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S. Kotepong , A. Nuntagij , S. Jitacksorn , N. Teaumroong , N. Boonkerd
'Soil Microbiology Research Group, Division of Soil Science, Department of Agriculture, Bangkok, Thailand
2School of Biotechnology, Suranaree University of Technology, Nakhon Ratchasima, Thailand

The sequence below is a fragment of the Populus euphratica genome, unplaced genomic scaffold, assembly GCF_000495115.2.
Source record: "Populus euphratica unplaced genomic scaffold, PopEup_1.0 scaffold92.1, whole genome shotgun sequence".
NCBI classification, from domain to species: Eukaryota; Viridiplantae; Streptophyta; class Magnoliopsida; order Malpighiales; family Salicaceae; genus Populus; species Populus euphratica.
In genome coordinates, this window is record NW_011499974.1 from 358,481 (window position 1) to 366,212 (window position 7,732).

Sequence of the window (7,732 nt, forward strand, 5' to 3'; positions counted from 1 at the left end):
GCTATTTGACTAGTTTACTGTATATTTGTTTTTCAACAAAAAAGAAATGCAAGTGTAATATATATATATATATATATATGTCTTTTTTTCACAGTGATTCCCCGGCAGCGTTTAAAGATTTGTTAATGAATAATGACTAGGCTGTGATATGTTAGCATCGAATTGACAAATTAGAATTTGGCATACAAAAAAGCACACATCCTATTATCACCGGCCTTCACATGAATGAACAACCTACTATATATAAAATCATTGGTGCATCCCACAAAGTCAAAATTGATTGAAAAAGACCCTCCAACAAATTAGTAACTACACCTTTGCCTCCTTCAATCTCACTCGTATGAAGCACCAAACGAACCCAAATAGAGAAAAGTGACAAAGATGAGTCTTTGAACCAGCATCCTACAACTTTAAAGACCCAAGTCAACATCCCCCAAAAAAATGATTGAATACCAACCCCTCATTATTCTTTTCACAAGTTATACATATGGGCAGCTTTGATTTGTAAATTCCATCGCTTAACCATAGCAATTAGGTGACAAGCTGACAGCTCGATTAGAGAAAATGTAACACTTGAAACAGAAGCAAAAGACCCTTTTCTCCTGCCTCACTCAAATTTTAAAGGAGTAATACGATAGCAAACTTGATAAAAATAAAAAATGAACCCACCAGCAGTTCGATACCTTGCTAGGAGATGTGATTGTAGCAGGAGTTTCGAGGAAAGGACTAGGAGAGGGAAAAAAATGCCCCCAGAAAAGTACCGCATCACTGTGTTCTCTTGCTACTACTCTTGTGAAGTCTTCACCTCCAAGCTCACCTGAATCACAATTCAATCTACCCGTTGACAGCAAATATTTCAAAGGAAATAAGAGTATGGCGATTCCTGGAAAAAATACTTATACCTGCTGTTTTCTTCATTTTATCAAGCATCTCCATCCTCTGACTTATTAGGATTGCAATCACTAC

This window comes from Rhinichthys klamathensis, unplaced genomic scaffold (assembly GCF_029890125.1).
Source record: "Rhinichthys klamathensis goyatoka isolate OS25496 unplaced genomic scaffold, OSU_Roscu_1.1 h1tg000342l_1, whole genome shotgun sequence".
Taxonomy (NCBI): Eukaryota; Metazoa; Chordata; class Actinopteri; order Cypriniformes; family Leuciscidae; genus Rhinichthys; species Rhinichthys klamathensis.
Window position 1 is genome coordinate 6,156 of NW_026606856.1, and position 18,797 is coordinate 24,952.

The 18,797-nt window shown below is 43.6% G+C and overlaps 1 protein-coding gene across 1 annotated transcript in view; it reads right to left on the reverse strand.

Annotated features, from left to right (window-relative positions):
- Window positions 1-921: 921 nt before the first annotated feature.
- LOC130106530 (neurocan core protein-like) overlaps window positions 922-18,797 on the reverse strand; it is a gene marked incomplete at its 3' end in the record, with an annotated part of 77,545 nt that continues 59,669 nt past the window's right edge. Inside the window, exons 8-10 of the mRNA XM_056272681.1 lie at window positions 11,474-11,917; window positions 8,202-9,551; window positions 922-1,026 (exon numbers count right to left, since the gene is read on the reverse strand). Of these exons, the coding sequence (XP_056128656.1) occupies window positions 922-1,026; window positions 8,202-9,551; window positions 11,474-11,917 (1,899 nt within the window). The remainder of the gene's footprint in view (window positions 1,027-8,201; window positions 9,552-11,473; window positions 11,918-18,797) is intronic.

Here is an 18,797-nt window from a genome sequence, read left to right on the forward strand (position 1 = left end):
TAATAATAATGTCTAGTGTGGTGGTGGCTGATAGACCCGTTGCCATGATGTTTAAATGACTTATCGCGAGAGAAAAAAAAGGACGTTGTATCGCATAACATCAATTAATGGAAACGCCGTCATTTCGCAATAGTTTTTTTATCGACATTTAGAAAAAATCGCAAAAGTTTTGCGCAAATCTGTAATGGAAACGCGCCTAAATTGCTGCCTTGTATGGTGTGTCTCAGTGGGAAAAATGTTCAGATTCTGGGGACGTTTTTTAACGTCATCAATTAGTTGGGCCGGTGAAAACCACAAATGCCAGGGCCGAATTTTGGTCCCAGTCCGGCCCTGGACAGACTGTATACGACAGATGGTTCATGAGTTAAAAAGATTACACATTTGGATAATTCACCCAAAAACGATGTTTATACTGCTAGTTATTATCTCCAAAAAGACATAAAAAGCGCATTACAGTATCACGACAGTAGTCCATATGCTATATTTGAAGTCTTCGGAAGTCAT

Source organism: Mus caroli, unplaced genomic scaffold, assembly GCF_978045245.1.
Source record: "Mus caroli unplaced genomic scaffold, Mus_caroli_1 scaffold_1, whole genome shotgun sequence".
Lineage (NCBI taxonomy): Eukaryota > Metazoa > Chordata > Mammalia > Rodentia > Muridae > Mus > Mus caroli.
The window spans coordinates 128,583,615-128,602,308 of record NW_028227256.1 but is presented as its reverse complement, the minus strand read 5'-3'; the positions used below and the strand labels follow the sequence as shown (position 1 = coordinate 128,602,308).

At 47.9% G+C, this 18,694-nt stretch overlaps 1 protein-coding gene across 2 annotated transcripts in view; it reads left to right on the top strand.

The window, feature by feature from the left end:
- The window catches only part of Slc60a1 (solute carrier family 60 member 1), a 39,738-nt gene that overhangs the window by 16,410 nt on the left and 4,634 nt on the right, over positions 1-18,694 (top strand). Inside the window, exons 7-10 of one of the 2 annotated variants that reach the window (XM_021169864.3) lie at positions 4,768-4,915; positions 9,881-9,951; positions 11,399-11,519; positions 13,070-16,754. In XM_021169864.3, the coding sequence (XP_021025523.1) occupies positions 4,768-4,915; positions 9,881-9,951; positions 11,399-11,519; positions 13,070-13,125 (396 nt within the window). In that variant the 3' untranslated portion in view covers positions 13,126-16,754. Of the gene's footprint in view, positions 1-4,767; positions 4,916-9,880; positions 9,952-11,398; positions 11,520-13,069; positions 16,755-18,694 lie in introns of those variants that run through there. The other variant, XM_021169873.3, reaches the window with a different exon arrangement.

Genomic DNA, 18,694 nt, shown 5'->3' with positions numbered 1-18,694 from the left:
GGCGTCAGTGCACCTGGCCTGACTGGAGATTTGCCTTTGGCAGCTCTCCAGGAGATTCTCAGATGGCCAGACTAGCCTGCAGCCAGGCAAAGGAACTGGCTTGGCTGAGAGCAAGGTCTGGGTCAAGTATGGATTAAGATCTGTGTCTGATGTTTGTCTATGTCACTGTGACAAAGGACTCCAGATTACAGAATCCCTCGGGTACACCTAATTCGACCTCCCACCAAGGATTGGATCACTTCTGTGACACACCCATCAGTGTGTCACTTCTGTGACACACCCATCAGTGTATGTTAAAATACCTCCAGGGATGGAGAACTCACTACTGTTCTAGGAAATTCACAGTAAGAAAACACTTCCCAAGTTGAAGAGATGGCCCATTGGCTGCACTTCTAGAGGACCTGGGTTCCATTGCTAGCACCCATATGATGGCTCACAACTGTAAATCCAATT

Leguminous trees such as Acacia, Pterocartpus, and Leuceana have been recommended for reforesting in denuded and degraded lands in Thailand. These leguminous trees successfully compete with native grasses and adapted to adverse conditions, i.e. drought, fires, acid, saline and low fertility soils. The advantage of leguminous trees is their association with Rhizobium, a symbiotic microorganism. Since the legume-rhizobial symbiosis can fix atmospheric nitrogen, thus nitrogen status of soil is improved even though no chemical nitrogen fertilizer is applied. Root nodules of five tropical leguminous trees (Acacia mangium, Acacia auricultiformis, Pterocarpus macrocarpus, Xylia kerii and Millettia leucantha) were collected from reforested sites around the country. Five trees were examined and nodules were collected for each of the species at each sites. About 300 rhizobial strains were isolated, purified and subcultured. The rhizobial strains were inoculated into their host plant and evaluated for their ability to increase host plant biomass, nodule forming and acetylene reduction assay. The data indicated that effective rhizobial strain resulted in higher plant biomass than ineffective and uninoculated treatments. Further study is carried out with the ten highest efficiency strains per each host plant.
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